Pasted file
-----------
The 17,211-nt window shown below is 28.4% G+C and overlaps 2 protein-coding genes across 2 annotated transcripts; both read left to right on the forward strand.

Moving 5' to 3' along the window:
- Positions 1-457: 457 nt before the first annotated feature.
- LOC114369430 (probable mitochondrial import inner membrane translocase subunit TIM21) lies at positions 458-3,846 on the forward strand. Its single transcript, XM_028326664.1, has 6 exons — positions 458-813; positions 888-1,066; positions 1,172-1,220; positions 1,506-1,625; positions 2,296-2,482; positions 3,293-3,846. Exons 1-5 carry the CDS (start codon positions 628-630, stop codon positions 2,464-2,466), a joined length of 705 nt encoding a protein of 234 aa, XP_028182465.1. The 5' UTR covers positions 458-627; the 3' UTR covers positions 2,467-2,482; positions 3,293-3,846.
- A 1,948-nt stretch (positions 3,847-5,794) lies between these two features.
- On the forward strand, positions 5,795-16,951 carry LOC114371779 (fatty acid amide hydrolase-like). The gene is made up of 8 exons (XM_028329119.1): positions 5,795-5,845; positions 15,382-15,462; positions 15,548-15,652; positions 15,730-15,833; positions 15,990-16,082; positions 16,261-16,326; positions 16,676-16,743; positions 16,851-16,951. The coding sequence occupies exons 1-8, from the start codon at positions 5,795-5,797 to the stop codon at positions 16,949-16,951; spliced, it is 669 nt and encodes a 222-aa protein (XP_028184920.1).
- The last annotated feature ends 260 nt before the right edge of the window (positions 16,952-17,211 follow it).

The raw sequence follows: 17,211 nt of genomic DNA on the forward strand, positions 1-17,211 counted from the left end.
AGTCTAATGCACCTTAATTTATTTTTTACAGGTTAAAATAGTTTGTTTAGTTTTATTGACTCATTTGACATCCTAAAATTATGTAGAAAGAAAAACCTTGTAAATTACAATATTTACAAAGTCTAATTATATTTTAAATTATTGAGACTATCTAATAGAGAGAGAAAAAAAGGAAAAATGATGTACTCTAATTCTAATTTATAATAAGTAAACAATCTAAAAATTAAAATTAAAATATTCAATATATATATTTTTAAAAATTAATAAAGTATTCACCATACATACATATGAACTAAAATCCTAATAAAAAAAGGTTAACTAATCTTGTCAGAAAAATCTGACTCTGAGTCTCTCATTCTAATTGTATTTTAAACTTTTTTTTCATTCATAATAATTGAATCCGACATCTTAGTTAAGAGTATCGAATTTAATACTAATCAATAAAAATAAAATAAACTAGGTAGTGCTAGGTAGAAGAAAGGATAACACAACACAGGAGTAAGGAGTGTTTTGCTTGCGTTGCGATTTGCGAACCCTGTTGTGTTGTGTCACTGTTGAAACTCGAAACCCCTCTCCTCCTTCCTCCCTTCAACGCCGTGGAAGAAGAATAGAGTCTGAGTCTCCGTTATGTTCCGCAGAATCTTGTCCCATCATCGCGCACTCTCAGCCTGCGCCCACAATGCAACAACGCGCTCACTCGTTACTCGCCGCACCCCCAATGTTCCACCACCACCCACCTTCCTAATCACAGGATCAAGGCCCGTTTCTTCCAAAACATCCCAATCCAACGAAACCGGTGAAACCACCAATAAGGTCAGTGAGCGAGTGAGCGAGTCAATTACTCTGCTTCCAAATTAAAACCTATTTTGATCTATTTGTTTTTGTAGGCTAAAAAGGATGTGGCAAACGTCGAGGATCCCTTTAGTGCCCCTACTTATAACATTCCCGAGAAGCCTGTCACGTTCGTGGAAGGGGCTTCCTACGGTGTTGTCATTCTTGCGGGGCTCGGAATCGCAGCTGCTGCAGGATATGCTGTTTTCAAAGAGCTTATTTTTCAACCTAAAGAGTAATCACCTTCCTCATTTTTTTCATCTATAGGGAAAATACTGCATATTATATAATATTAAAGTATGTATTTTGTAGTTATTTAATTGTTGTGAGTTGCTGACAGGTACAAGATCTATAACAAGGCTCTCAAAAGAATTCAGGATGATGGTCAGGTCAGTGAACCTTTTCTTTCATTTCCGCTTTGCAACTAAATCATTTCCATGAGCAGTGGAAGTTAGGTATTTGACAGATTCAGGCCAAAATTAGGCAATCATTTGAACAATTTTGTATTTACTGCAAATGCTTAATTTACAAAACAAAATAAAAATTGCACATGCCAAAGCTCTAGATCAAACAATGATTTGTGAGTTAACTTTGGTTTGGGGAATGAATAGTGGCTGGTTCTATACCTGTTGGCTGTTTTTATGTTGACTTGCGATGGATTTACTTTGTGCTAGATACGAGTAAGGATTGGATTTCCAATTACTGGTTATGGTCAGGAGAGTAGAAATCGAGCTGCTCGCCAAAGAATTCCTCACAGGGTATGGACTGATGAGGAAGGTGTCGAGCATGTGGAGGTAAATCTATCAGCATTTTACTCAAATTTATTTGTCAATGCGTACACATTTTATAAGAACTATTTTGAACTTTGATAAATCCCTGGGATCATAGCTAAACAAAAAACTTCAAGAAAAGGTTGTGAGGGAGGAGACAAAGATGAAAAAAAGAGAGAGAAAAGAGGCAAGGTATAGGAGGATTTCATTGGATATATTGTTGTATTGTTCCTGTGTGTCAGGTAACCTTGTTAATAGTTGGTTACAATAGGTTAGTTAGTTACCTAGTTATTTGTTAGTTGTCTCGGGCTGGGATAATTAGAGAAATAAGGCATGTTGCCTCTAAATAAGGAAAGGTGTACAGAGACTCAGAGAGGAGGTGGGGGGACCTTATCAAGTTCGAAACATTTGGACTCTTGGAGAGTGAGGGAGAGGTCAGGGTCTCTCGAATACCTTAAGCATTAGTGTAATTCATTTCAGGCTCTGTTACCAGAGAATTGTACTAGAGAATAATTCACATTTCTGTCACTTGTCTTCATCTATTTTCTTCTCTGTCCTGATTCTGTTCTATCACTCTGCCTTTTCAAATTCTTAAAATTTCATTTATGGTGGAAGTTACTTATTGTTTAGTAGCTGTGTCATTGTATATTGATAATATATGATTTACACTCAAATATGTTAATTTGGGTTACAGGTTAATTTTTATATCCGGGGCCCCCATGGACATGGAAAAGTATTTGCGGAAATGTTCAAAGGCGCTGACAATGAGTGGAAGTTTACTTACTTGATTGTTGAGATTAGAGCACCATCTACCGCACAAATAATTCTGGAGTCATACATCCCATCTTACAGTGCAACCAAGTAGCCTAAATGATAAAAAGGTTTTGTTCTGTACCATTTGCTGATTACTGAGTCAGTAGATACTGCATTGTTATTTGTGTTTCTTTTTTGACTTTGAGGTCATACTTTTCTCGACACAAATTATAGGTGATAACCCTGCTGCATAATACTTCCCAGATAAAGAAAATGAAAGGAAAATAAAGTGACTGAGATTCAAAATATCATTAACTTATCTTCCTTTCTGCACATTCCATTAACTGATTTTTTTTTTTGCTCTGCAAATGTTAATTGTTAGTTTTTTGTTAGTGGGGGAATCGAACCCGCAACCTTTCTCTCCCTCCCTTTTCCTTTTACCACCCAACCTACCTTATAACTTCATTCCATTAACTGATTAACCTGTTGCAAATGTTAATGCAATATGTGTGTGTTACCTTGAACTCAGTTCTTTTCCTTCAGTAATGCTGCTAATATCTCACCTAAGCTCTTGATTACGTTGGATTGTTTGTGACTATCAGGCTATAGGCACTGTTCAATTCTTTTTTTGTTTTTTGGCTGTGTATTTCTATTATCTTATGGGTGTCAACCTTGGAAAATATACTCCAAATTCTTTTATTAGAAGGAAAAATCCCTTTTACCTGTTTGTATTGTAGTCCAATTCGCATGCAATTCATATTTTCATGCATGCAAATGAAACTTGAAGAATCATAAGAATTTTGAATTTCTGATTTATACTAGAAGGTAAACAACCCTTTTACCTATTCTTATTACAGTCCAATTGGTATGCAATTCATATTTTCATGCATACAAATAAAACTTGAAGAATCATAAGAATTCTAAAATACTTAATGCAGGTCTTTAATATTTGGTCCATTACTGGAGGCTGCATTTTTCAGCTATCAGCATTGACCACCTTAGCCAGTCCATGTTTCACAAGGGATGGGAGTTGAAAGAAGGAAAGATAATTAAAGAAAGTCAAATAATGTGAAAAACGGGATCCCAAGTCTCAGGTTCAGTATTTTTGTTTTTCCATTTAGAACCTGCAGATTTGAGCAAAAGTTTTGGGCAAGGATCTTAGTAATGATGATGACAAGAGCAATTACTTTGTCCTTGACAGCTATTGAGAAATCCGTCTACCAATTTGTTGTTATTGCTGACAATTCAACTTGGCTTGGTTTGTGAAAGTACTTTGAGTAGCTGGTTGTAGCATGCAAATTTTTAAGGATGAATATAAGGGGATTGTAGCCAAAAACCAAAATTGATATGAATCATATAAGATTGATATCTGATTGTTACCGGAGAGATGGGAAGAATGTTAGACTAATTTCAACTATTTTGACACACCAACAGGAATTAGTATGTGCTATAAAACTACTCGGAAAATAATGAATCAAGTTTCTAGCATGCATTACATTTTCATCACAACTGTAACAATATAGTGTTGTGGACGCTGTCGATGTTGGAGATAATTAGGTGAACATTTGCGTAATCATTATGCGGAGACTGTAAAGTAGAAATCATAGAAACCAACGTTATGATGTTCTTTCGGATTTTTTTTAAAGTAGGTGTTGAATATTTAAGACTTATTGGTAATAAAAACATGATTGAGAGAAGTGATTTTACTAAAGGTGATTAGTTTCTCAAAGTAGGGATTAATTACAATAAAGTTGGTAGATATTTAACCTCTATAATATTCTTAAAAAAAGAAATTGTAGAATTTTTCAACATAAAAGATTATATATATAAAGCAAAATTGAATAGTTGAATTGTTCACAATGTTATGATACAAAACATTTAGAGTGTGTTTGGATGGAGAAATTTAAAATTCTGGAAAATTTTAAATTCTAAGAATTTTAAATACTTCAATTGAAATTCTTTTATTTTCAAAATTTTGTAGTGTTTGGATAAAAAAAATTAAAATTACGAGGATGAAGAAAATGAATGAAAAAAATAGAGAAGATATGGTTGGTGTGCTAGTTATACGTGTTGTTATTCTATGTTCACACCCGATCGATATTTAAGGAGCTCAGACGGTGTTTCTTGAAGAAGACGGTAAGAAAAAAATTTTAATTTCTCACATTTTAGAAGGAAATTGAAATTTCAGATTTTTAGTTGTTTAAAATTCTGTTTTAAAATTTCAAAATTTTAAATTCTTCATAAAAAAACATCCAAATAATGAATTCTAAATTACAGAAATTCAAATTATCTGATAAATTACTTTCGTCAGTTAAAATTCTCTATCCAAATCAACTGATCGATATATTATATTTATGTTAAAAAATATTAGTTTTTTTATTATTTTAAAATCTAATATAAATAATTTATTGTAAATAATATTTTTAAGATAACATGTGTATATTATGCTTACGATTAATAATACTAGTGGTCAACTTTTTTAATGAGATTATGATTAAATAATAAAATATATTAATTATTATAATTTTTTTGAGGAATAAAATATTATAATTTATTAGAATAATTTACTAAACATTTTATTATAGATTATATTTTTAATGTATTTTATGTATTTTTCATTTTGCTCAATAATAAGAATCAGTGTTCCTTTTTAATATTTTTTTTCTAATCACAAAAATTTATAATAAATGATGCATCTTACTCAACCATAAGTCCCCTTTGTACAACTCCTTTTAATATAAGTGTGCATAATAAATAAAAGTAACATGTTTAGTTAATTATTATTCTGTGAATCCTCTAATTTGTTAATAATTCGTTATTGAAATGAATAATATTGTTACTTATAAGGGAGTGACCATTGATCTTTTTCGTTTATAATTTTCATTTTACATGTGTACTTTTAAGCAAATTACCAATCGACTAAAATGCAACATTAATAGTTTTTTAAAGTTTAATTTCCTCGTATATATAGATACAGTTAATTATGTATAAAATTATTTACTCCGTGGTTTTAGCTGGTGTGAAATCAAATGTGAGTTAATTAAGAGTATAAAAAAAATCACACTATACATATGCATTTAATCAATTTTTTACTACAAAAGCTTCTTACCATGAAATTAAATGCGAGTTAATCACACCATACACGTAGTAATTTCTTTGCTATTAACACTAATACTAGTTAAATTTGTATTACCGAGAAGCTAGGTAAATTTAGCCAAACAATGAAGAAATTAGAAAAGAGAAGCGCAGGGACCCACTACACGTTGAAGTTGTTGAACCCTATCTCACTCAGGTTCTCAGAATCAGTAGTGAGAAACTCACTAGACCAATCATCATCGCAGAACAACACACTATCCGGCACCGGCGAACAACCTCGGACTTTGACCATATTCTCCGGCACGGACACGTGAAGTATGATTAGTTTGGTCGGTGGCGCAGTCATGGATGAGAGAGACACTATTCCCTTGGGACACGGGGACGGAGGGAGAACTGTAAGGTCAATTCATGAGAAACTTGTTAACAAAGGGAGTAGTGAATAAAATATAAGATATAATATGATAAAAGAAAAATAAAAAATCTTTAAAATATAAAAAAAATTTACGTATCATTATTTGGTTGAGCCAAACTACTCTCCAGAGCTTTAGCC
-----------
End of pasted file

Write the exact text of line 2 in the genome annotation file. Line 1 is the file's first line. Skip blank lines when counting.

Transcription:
Moving 5' to 3' along the window: